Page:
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Erdogan, and Jordan’s real needs

Aug 27,2017 - Last updated at Aug 27,2017

Turkish President Recep Tayyip Erdogan’s visit to Jordan came at a time when Jordan should ensure that it does not drift from its strategic alliances with Saudi Arabia, the UAE, Egypt and Bahrain.

In Jordan, the Muslim Brotherhood is back on the political scene while the Kingdom’s allies have listed the organisation as a terrorist group. 

Any perceived support or even lack of opposition to the Brotherhood could send a negative message to Arab countries and be perceived as edging closer to the Turkish government.

Turkey’s strategic regional position currently faces several major challenges. One is the developments in Syria, where the US is positioning even closer to the Kurds who demand an autonomous state.

Losing position in Syria is one thing, but potential Kurdish independence is a clear territorial threat to Turkey.

In addition, Erdogan’s major allies in the Muslim Brotherhood are being targeted by the Arab countries, which increasingly isolates Turkey politically, especially as it supports Qatar.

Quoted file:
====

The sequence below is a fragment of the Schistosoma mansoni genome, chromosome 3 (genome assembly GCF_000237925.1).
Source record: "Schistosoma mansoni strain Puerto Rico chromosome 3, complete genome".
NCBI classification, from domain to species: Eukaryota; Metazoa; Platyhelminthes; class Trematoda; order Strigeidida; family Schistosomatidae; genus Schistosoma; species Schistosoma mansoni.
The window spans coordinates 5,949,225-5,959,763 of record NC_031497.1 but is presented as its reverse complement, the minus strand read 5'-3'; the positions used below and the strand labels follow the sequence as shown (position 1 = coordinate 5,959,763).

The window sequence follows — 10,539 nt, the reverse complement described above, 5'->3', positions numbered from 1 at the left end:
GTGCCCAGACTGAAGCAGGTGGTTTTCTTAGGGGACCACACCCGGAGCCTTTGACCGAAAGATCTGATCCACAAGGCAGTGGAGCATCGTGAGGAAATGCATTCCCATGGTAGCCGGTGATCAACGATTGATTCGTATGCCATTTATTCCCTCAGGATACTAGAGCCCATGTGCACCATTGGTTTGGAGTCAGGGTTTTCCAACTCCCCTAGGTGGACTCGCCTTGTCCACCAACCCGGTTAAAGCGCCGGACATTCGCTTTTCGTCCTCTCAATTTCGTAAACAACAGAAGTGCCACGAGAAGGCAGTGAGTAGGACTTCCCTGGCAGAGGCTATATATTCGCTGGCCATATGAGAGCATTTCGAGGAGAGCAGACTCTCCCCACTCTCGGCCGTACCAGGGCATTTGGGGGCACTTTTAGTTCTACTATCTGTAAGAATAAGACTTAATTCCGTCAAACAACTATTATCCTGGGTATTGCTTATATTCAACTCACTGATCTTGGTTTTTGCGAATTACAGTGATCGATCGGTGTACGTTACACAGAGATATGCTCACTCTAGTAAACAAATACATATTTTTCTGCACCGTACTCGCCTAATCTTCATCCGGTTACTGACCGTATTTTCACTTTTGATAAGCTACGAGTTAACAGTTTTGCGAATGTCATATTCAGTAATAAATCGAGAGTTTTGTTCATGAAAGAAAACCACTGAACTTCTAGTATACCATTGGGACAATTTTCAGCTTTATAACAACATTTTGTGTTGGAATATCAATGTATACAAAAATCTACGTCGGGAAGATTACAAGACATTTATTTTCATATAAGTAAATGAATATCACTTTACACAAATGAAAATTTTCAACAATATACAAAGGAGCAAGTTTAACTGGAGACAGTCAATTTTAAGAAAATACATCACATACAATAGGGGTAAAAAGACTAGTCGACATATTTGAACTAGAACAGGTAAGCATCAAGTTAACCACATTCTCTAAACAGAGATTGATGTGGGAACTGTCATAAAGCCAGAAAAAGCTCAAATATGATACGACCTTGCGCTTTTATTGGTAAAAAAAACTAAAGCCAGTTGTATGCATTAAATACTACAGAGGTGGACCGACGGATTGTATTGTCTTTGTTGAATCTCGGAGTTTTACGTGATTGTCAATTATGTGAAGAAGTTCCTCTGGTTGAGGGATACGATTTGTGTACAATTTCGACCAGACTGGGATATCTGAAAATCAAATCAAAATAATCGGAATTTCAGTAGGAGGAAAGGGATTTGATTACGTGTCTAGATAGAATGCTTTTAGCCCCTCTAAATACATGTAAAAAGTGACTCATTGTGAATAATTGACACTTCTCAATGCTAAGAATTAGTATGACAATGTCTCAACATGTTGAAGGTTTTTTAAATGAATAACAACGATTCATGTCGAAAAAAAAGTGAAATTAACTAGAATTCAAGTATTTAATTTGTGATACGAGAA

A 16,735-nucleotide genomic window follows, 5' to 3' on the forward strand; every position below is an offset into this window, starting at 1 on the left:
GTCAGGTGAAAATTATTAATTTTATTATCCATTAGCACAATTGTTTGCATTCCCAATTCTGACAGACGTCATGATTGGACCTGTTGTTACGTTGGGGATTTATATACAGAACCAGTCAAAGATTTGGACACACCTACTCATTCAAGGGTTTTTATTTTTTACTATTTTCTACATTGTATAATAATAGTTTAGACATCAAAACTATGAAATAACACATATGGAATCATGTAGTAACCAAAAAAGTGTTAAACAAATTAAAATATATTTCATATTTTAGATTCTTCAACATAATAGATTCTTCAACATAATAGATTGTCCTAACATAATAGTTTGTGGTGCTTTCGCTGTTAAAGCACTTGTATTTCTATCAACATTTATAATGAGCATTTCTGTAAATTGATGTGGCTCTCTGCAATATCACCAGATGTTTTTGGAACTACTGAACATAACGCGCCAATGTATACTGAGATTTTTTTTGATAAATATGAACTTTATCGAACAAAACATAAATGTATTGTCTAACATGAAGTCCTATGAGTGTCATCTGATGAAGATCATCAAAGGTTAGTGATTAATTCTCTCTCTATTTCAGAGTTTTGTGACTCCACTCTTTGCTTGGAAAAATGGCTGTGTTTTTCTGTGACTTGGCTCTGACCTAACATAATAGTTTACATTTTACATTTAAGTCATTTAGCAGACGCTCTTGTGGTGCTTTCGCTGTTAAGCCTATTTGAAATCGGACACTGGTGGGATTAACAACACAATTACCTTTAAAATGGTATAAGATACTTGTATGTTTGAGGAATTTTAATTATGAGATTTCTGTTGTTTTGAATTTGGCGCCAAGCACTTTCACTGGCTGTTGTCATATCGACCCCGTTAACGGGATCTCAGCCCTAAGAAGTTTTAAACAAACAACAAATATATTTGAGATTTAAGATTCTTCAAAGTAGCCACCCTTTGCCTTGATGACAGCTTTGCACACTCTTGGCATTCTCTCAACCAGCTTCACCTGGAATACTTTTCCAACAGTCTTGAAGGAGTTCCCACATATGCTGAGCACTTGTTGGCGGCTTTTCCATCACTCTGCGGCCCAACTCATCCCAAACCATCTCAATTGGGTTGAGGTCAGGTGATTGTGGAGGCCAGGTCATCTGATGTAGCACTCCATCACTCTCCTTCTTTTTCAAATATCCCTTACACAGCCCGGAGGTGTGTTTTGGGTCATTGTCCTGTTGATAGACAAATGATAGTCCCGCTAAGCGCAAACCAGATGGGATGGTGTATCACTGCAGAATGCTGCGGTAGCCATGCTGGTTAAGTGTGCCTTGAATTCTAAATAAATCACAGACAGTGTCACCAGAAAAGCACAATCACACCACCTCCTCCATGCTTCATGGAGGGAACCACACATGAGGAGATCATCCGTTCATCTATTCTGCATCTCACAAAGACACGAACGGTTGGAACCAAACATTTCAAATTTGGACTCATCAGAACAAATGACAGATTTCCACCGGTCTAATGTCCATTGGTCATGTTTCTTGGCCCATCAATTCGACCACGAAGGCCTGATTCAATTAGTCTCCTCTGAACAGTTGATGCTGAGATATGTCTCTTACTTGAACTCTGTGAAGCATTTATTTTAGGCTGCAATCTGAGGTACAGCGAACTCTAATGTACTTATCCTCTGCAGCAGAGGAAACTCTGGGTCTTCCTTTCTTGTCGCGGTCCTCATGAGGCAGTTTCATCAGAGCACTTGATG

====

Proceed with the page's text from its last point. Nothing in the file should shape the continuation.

Erdogan is clearly seeking engagement with Jordan to counter the isolation from the rest of the Arab countries.

For Jordan, this may be breaking the ice in a traditionally lacklustre relationship with Turkey, but caution should be exercised not to send the wrong message to the Arab allies.

Jordan needs to diversify its options, open channels of communication and engage with all key players in the region, including Turkey.

It can leverage its strategic position in the region, but it must formulate a clear strategy that outlines what it wants to achieve and where it wants to position itself.

Jordan should avoid being isolated politically, so a clear exit strategy from the current political situation is required.

It will be challenging to rebuild ties with Syria and Iraq, but that is the key, given the shared borders.

The deterioration of relations with Israel is also a serious challenge that must be addressed, as is the relationship with Saudi Arabia.

With all the challenges that Jordan faces, what is needed is a new, progressive vision that includes serious changes.

 

Jordan needs a new direction and for that it needs different minds in the political system; new policies require new faces.

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